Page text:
Hope Star from Hope, Arkansas on January 3, 1938 · Page 3
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Hope Star from Hope, Arkansas · Page 3

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Hope, Arkansas
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Monday, January 3, 1938
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Page 3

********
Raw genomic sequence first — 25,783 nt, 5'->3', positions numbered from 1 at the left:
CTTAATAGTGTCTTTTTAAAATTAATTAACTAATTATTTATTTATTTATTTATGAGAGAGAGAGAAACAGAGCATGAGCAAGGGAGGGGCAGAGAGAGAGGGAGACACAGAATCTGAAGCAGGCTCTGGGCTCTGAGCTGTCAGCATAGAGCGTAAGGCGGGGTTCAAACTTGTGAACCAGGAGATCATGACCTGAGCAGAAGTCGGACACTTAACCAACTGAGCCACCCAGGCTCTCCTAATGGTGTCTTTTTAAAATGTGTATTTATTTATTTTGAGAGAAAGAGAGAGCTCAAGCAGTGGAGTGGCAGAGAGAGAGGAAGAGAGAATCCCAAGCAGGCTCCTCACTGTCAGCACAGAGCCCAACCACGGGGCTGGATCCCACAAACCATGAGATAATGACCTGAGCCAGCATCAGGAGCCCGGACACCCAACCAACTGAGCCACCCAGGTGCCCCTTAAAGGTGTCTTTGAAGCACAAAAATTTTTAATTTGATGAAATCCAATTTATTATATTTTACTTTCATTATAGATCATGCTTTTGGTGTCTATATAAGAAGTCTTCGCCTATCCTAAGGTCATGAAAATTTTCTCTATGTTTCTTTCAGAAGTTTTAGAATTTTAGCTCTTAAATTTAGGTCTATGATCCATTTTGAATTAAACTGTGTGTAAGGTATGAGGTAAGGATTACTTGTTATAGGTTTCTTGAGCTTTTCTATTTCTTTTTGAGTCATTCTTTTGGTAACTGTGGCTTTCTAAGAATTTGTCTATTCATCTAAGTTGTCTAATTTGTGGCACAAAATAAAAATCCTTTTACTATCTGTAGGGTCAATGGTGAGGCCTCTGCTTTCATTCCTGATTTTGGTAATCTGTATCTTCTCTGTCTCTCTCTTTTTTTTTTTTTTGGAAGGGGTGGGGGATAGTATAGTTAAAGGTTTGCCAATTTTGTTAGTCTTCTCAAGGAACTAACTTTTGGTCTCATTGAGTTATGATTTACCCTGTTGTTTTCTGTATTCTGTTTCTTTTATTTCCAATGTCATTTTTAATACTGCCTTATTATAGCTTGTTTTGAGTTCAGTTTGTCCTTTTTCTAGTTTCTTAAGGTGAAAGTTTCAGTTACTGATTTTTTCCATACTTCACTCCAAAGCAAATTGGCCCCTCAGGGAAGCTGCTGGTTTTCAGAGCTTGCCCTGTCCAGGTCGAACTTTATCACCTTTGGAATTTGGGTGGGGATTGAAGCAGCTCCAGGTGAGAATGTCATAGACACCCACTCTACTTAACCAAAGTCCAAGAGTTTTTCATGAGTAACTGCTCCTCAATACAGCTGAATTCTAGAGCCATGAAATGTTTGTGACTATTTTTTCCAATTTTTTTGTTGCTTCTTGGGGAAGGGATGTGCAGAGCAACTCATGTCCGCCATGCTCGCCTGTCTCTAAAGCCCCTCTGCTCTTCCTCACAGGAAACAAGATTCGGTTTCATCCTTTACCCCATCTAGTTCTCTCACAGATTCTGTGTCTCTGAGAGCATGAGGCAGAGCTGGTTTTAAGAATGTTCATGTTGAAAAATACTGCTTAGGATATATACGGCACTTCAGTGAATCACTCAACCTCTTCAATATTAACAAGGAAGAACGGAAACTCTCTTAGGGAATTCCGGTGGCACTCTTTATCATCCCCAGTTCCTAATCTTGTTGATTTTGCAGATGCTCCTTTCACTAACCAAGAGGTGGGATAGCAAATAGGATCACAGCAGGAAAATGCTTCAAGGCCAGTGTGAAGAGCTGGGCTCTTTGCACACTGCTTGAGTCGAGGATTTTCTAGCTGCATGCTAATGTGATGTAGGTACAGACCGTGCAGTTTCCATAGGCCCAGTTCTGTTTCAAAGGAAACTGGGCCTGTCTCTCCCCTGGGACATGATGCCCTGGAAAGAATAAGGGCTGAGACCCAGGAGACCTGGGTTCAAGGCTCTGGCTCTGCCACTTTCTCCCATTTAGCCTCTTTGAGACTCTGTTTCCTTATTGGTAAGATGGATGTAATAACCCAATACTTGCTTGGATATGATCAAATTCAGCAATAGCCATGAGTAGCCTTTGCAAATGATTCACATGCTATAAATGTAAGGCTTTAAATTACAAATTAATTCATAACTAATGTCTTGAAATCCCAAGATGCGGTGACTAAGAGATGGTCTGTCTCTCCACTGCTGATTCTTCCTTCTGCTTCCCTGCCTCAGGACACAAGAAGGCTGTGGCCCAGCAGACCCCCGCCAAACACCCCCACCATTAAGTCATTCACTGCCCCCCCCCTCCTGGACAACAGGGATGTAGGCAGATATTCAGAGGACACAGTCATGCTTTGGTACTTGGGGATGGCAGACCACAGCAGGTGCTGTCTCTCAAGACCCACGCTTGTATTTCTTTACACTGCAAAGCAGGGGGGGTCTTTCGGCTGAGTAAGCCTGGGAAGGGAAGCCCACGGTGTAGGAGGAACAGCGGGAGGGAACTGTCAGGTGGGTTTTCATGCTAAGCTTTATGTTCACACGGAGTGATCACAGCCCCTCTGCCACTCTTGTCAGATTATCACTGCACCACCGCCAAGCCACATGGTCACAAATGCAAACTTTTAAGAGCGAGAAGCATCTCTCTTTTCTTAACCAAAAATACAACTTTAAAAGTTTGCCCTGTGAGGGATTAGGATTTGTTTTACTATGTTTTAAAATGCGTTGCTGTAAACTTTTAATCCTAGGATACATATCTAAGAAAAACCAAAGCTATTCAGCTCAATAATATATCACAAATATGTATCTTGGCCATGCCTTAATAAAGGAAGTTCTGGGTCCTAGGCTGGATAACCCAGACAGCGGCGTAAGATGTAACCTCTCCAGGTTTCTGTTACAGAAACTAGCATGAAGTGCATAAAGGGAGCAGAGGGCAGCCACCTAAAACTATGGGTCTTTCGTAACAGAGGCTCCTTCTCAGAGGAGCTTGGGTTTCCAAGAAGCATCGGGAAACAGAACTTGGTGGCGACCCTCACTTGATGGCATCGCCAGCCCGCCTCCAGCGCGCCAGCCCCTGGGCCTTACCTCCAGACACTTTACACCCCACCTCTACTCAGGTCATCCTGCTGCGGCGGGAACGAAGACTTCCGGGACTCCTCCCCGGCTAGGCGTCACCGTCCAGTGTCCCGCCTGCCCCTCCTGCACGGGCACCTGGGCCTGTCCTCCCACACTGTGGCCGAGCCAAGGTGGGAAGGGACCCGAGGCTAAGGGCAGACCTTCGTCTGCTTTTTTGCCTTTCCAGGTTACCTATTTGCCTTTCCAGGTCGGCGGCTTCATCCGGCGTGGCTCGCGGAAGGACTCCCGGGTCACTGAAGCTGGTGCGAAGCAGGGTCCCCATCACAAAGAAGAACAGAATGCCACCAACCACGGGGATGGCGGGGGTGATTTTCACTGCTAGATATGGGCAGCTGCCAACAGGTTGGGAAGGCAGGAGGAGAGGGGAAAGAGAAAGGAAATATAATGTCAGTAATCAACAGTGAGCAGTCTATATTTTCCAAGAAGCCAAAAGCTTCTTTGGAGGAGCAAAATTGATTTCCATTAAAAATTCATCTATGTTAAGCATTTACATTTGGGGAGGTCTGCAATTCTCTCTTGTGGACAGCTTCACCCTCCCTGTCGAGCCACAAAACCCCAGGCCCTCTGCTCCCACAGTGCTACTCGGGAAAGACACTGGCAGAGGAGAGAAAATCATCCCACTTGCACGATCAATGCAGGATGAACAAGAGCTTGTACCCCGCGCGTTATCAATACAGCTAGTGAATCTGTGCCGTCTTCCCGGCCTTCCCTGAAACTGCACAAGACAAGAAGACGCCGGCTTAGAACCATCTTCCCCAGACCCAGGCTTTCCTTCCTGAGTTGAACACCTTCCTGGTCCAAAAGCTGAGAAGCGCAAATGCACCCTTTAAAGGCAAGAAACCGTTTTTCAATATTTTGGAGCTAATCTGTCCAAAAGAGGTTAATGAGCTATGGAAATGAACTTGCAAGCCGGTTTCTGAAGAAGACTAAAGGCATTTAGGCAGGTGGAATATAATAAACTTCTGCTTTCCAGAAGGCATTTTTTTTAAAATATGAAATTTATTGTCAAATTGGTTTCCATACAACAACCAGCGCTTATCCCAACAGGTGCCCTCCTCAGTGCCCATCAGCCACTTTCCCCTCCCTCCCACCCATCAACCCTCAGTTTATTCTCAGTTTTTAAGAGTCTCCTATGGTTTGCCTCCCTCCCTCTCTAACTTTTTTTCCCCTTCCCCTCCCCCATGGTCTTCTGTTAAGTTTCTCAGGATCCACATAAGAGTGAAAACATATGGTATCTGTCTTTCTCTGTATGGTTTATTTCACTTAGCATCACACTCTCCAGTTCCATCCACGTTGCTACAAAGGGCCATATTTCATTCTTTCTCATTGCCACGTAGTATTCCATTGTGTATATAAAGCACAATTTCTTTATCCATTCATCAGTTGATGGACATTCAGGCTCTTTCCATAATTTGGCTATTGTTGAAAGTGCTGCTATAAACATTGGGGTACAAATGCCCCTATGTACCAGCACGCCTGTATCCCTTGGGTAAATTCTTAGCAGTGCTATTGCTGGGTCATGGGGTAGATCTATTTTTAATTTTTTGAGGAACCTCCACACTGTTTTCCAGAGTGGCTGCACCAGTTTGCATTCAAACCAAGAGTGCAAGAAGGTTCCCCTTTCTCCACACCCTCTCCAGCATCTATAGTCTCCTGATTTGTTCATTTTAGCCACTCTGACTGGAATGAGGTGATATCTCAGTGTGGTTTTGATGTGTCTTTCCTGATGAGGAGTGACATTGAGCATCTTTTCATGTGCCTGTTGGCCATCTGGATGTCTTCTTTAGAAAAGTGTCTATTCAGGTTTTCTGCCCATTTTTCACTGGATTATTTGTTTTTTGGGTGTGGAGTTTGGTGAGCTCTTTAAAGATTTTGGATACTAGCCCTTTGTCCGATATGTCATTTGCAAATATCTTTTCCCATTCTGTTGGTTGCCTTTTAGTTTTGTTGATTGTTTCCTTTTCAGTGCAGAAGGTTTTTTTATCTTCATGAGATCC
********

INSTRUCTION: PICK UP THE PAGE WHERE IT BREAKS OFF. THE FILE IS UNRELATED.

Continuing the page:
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Monday,Jamiarv 3, 1038 HOPE STAR, HOPE^ ARKANSAS Mother, 12, and 10-Pound Baby A* In the library of Time I pnusod Beside the charging dc.sk, the old gray- bcnnl Looked up from out hi.s Ixmk. Hi.s eyes were bright And sly good humor fro mbi.s wrinkles peered. "Wluit shall it ho today? Love'.' Hi.s- lory?" "No ancient tale, hut .something new and strange. A mystery perhaps, with end elosc- hid;" A rare yiirn, spanning all emotion's range." Time smiled. "When have I ever failed you Here!' And in my hands lie tluust a hiavc New Year-Selected. W. n. Rugglcs ha.s returned fmin a business trip to Hot Sprm,;;,. He was! acconipaticd home by hi.s daughter., Miss Lucille, who had S|>eiit the Chri.M-1 mas holidays with her .sister. Miss ,| U i,,,' who is enrolled in the Amenran l{e;,\i- , ty Academy in that city. j Cnptaln and Mrs. Hubert Ve.sev and two daughters. Misses Jeannette and | fictl.y who have been guests of the | H. O. Bridewells and Mi,c. V'e.sey i Crutchfield for the past three week's I left Monday morning for their )„,,,.,. ln ; Crook ins, S. O. ' --O- On Krida.v, Deeember ,'il. M,.,.., ij,,| tv Jane Cox (,f Kulton cntci tamed ,,t a very delightful luiH-heon at lintel': Barlow, as .special compliment (,, Miss I Irene Joyce DeLony. who ha.s I.een the popular house guest ,.< Miss Mauri Antoinette Williams for the past week. Covers were laid for Mi.xs [>elonc\ Miss Williams, M,...s Mary W'ils:,ii. M,s.s Martha White. Mi.ss M.,rv Ami I,,|.' ' Mis:. Martha Houston. Miss Naur;, Hill and Miss Cox. The luncheon was followed by a matinee parly at the .Saciigcr given | 1V .Mi v ,e. s Manila White I and Mary Wilson, w a|> );> |,,, v , .,,,,) |;, girls as gue.sls. Mi.s;; Naiiev'llill wa-. hostess at a huffet luncheon Kndav evening, honoring Mi.v, IX-lony; -O - MI.S.SCS Dorolhy Cnmtcr and J.y nn Biiyle.ss who have spent the Christmas holidays with home foil-..- led M,,,H| ,y nvininiK t,, resume their .. tudn-j, n, Texas C<d|,., ;i . [,„• women at OeiMon. IcxiL-i. They were aci-ompamed h-. Misses Saminie and Cremn Hale of Nashville, Ark. — /~\ .._ Mrs. W. C. Andres In-, relumed from a delightful holida\ V is,t with he ( Win, Hoyt in Maco, Texas. The P. T. A. City Con.nil will meet N O W Mat. Tun EXCLUSIVE (INI.V ORIGINAL PAN AY BOMBING Pictures See the ACTtl.M, Sinking! c.«ou LOMBARD J.HI. BARRYMORE S-A-L-E NOW IN PKOGIIESS Coats and Suits Vt PRfSE L A D I E S' Specialty Shop at H:'M Tuesday afternoon at the city hall. All members are urged to be present and visitors arc welcome; there) will be an out of town speaker, — O— In celebration of their -18th wedding anniversary, Mr. and Mrs. K. G. Mc- liae entertained at a family dinner on Sunday at their home on Kdgowood, avenue. Out of t/iwn members of the family present, were Mr.s. Taylor Stuart and daughter Miss Charlotte .Stuart of Hot Springs, Kenneth McKae III of Little Rock. Mr. and Mrs. .lark Meek and daughter, Carolyn of Bindley, Aik. -O- After a holiday visit with hi.s par- oil.';, Mr. and Mrs. Tom McLnrly, Kiankhn MrLiirty left Saturday for Hollywood, Kin., where he will resume his studies in Riverside Military Academy. -O- J.iek MrCabe, who ha.s spent the hi.-lnlay season with his mother, Mrs. .fohiniie Mi-Cabe and other relatives ha.-, rrltii-iied („ Fayetteville where he is a student ill the University of Arkansas. Taylor Alexander has returned to I'invri'ity of Chieago, after a holiday visit with hi.s parents, Dr. and Mrs. W. H. Alexander. — O— Willi'. Smith has returned to Hcnder- MIII State Teachers College, after a holiday visit with home folks. -O- Miss Willie Lawson of Little Rock will airive Monday niuht to he the mre-l of Miss Beryl Henry .Miss LHW- M'|I will address the I'. T. A. City Council at .'!:.'iU Tuesday afternoon at ill/- cit ~Mr. and Mrs. William E. Brashier and two Ixiys have returned to their home in KaMland, Texas., after a holiday visit with Dr. and Mrs. Don Smith. Unworrlcd by the furor she ha.« caused, 12-year-old Belly June Lacer is pictured above at her Linlon, Ind., home smiling h.-ippily as she fondles her lOVa-pouncl son. She and Thomas H. Chapman, 13-year-old schoolboy nncl admitted father of her child, were determined to marry, despite the Indiana law forbidding marriage under 10. Medical records showed that the youngest American mother was 11 years old, nnd that 12-year-old mothers are rare. Physicians said also that the child should be normal With the County Agent Clifford L. Smith Be direful of Seed Growers should lx>warc of out of state cottonseed salesmen who offer seed of unknown or questionable origin ,md quality. liejxirls on germination o! Arkansas Feed are, in most caSes, very good, although producers buying planting seed should insist on a rcliublfe germination test. Foundation cotton planting .seed of some of the leading varieties will not be available for planting next season, since low germination percentage has caused some of the breeders to withhold from the market their supply of pedigreed seed; buy, since foundation seed is not available, the next best source of these varieties as well as many other leading strains and varieties- is Arkansas State Pedigreed or Certified seed. The State Plant Board reports that approximately 27,000 acres Will he approved for certification this year. While this is the largest acreage ever certified, it is still far short of supplying adequate planting seed of known quality. All Die seed pro-; duced on the 27,000 acres will not be suitable for planting, so, at best, the supply of quality seed will be very limited. Applicants for certification who have not paid their final inspection fee arc urged to make this payment so final inspection can be made and more seed of known quality made available for next season. Many one-variety communities have a suply of good, though not certified seed. Any of this seed that is first or second year seed and has been carefully handled at the gin may be used. PAGE THREE In North Woods Mystery Death F "* '- Mr. and Mrs. M. S. Bates Return From New Orleans ^Mr. and Mrs. M. S. Uate.s and Austin Kr.inks of Die Gulf Refining company returned to their homes in Hope Sunday fioni New Orleans where they at-1 ii inlcd the Sugar Bowl football game' helveen Louisiana State University .Hid S.inl.t (_'];t:'a. ) Mr. Bates. Gulf Refining agent of Hope, was awarded tickets and ex|.e:i-.e money t,, witness the game by Ii ivini; the- greatest increase in sale '-! m iinj oil for the month of No- M iiiber over the same month a year ago. Not a Chance to i Continued from Page One) We, the Women By Ruth Millett Wrong Attitude Starts Marriage Toward Divorce •"MI. unhiding the moribund wage .ind hob bill, which the bouse .shelved. Manj iiei.son.s expect the president to' leipicst that tin.- wage and hour legislation he revived, perhaps in different Two major pieces of legislation pn.ss- ed by both houses during the special session, on crop control and housing, "•ere m the hands of committees from both branches of congress for adjustment of differences. And the Senate's perennial controversy over anti-lynching legislation wa.s^a.s usual a big factor in the ses- -ii'ii s program. The senate agreed be- lot.' the holidays that it would take up tlu> measure on January (i for debate and action. Senators fro mthe South have .shown themselves quick to filibuster against ucli legislation. Under the present I i iicumstances they have said they saw' ii" pmspci-t of taking the bill to death, ' bin some of them are ready to try.' Administration leaders are concerned at the possibility that a long filibuster light delay senate consideration of •I'islalioii requested by ihe presi- enl. Boy meets girl. Boy marries girl. Boy and girl think that marriage is going to be child's play. So another marriage ends in divorce. Dr. Paul Popenoe, director of the Institute of Family Relations in Lns Los Angeles, has found that one story told ovcrand; t .iver again in modern marriages—so often that he says I the emotional life' if'millions of adult 1 •nen and women is in a state of "ar- lesled il e V el o p mem." They expect marriage to he all i-o-l mance and fun. I When it isn't, they! are surprised and disappointed, and tired of a game. Ruth Millett quit like children . Dr. Popenoe doesn't blame the boy. He docs not blame the boy. He docs not blame the girl. He blames the situation on the break-down of old- fashioned home-life that made children mature by showing them the responsibilities of work. He thinks the only way for society to beat divorce is for communities to become more family-minded. And be says it can't be done unless the husband and wife share the everyday responsibilities of the home. Dr. Popcnoe's advice is given for the sake of the next generation. But what of the boy and girl who arc just beginning to think of marriage and who have not had the kind of home life Dr. Popenoe recommends? The boy and girl who are not aware that mar- riaye is a grown-up adventure with all the uncertainties, hardships, and disappointments of any worthwhile undertaking? Is anyone doing anything for them? Well, yes. A few wide-awake colleges and universities are trying to 'give their young men and women a real knowledge of marriage. Giving f *$*i «" So They Say We regard the sanctity of contract as transcending anything else.—Phillip Murray, labor leader. We cannot place punitive taxes on industry without stifling new enterprise and jobs.—Herbert Hoover. We want no war with either Japan or China.—U. S. Senator Arthur Capper, Kansas. The time must come when Japan's military strength will be completely exhausted, thus giving us ultimate victory.—Generalissimo Chiang Kai- shek. House building has lagged during recovery because construction costs were increasing as rapidly, or more rapidly, than national income.—Mark Graves New York City. them courses that deal as frankly and openly with marriage as the history courses deal with the past. Perhaps the divorce rate woulc stop climbing up-if more schools were preparing their students to meet marriage as a challenge instead of a romantic spree. Schools might as well go ahead and take over the responsibility—for there is no indication that the old-fashioned home Dr. Popenoe would like to sec reinstated will ever come back to fill the need of young people. (Copyright 1937, NEA Service, Inc.) The mystery of the lonely but luxuriously appointed hunting lodge shown in top photo, deep in the wilds of Ontario c"£adn may be solved by the official inquest into the death ol B «tty. Helen Oner, lower center, 28-year-old Pontiac, M ch stenographer. Vernon Spencer, lower right, Wixon, Mich., fameand the woman's companion on a hunting trip last Octobt r inw r "f r^T ed / rom a brief foruy "«<" moose and°ou n th 'pafama! clad body of the stenographer in the cabin. Her head was pc™cd by a bullet and her skull fracture'd. Testimony of Dr F R Frankish, lower left, Canadian medical and legal exocrl inri\n thority^on ballistics w* expected to shed llSon death. Spencer has «* C n held in jail as a material Dora understands about political football now. For every buck on the lino the government wants a quarter back. About now any Dad is considering hanging up that birthday necktie so he can wear his Christmas present. "We are only friends," says a Swedish movie star of a reported romance with a symphony conductor. Yes, and Japan told China it was a campaign for peace. Those dieting actresses who look so longingly at the pastry store displays have been weighed in the balance and found wanting. Maybe Europe's trouble is diet. Czechoslovakia sandwiched between Austria and Germany is much too big a bite for any warmaker. SWEATERS $1.00 to $6.95 Separate nnd Twin Sets The Gift Shop PHONE 252 Hope Pastor Will Direct Campaign The Rev. Thos. firewater Heads Arkansas Drive for Misson Fund The Rev. Thomas Brewster, pastor of the Presbyterian church at Hope, has been named by the executive committee of Foreign Missions of the Presbyterian Church, U. S., to direct a campaign in Arknasas to raise funds for this year's mission work of the denomination in China, Japan, Korea, Brazil, Africa and Mexico. The total amount sought in all Southern states is ^225,000 and the drive will continue through February 6. Dr. C. Darby Fulton, executive secretary of the Foreign Missions committee, said the extraordinary conditions caused by the Sino-Japanese hos- tilitie s in the Far East had resulted in an increase of $100,000 in the budget usually set by the committee in its annual campaign. In addition to the emergency fund, the committee expects to raise its annual fund of ?12',000 during the Week of Prayer and Self-Denial January 30 U> February G, when an intensive canvass will be made of the entire Southern Presbyterian Church area. Other campaign leaders were named in their respective synods as follows: Dr. W. A. Alexander, Alabama; the Rev. George B. Hammond, Appalaehia; the Rev. R. L. Wood, Florida; Dr. R. Excell Fry, Georgia; the Rev. J. Leighton Scott, Kentucky; the Rev. J. Malcolm Murchison, Louisiana; the Rev. A. C. Lipsey, Mississippi; Dr. A. A. Wallace, Missouri; the Rev. Norman Johnson, North Carolina; Dr. William N. Shell, Oklahoma; the Rev. G. W. Gideon, Snedecor Memorial; Dr. C. H. Nabers, South Carolina; the Rev. W. M. McLeod, Tennessee; Dr. Robert Hill, Texas; Dr. Joseph Dunglinson, Virginia, and the Rev.' Luther L. Price, West Virginia. The Indian chameleon can capture The state of Virginia has 4414 miles insects with its tongue at a distance of railways within its boundaries. ' ' ' ' of six inches. Don't take needless risks with CHEST COLDS Relieve Their Misery This Proved Way W HEN there's a cold to treat- especially if it's a chest cold— that's no time to experiment. Relieve the misery with the treatment that has been doubly proved for you. Here's What To Do: It's best to Stay in bed and get lots of rest. Eat lightly, drink plenty of water, and keep elimination regular. And use your dependable Vicks VapoRub without delay. VapoRub has been proved by everyday use in more homes than any other medication of its kind— further proved by the largest clinical tests ever made on colds. (Pull details in every VapoRub package.) Only Vicks give you prooflike.this. VapoRub is direct eiterna/ treatment. No "dosing"—no stomach upsets. Just massage it on throat, chest, and back. Then—to make Its long-continued double action last even longer— spread a thick ... - , . - , layer on the chest L Jl* t ?l and cover with a r'"t 1 l-Ul I warmed cloth. No Long Waiting for Relief to Begin... Almost before you finish rubbing, you begin to feel warm and comfortable as VapoRub goes to work direct through the skin like a poultice. At the same time its medicated vapors, released by the warmth of the body, are carried direct to the irritated air-passages with every breath. This double action loosens phlegm —relieves irritation and coughing —helps break local congestion. And long after restful sleep comes.Vapo- Rub keeps on working. W VAPORUB WE KNOW TOBACCO BECAUSE WE GROW IT fT) I-AST DAY A *j MONDAY In Technicolor JANET GAYNOR FREDERIC MARCH —in— "A STAR IS BORN" Also -iMickcy Mouse and News Tl'KKDAV & WKDNKSDAY U: I'KATUKK A NYw Western Slur-1' 1C K 1) S C. O T T —in— "ItO.MANti: ItlDKS THE UANGK" Also U'lXIMW IIAKVIiirilN JKANNK AIADDKN —in— "SKA KACKETKERS" What quality of tobacco goes into Camel cigarettes? •This question, of interest to every smoker, is answered by the men who know tobacco from the ground up I P YOU wiinl to know the qu;ilily of the tobaccos that KU into various cigarettes, hero is one certain source of information — the men who grow tobacco. They sell leaf to the buyer who bids most for it. They have seen Camel bid and pay higher prices necessary to get choice piles of loaf. And they report other planters who grow fine tobacco have had the same experience. That's why, as one grower puts it: "Most planters prefer Camels." Smoke Camels steadily, and you'll realize what finer, more expensive tobaccos mean in smoking. CALL NUMBERS Representative JACK WITT "CAMELS ARE MADE FROM more expensive tobaccos," says planter Beckham Wright. "I know the kind of leaf used for making various cigarettes. Only my best lots are bought for Camel." "THE CAMEL PEOPLE bought the best of my last crop," says T, N. Williams, tobaccp planter. "They paid the highest price. More expensive tobacco goes into Camel cigarettes all right." "I'VE I1KEN IN this county for HO years," says tobacco planter Ollie Hazdwood. "I'll loll you whtirt' thf host tobacco (roes. The choke lots of my i-rop :ne almost always lunijiht by the l'anu'1 jieo- pk'.KvL'i-y one on our place smokes Camels too — just like inc." "AN EXTRA GOOD CROP," says Ray Sponcil, who has grown fine tobacco for many years, "and the Camel buyer bought all of my good leaf. I've seen the real fine lots go to the Camel people year after year. I smoke Camels because 1 know the quality of the tobacco they use." MEET ALEY SKIDMORE, of Winchester, Kentucky. "I'm a tobacco planter," he says as he displays some of his choice leaf. "Those Camel buyers pay for the best — and get it. The choice lots of my last crop brought me a top price, and Camel took all of the fine leaf that I had. I'm a steady Camel smoker myself. Camels are the favorite with men who grow tobacco." Mr. Skidmore and the other planters shown here bring direct evidence that Camels are indeed made from costlier tobaccos. Turn to Camels and see for yourself that those costlier tobaccos do make a real difference. Camel spends millions more for COSTLIER TOBACCOS. They are a matchless blend of finer, MORE EXPENSIVE TOBACCOS — Turkish and Domestic. Copnlcht, IflSS, R. J. Hrrnoldi Tohaero romtMWii. Winntoo-S»l«m, N. O,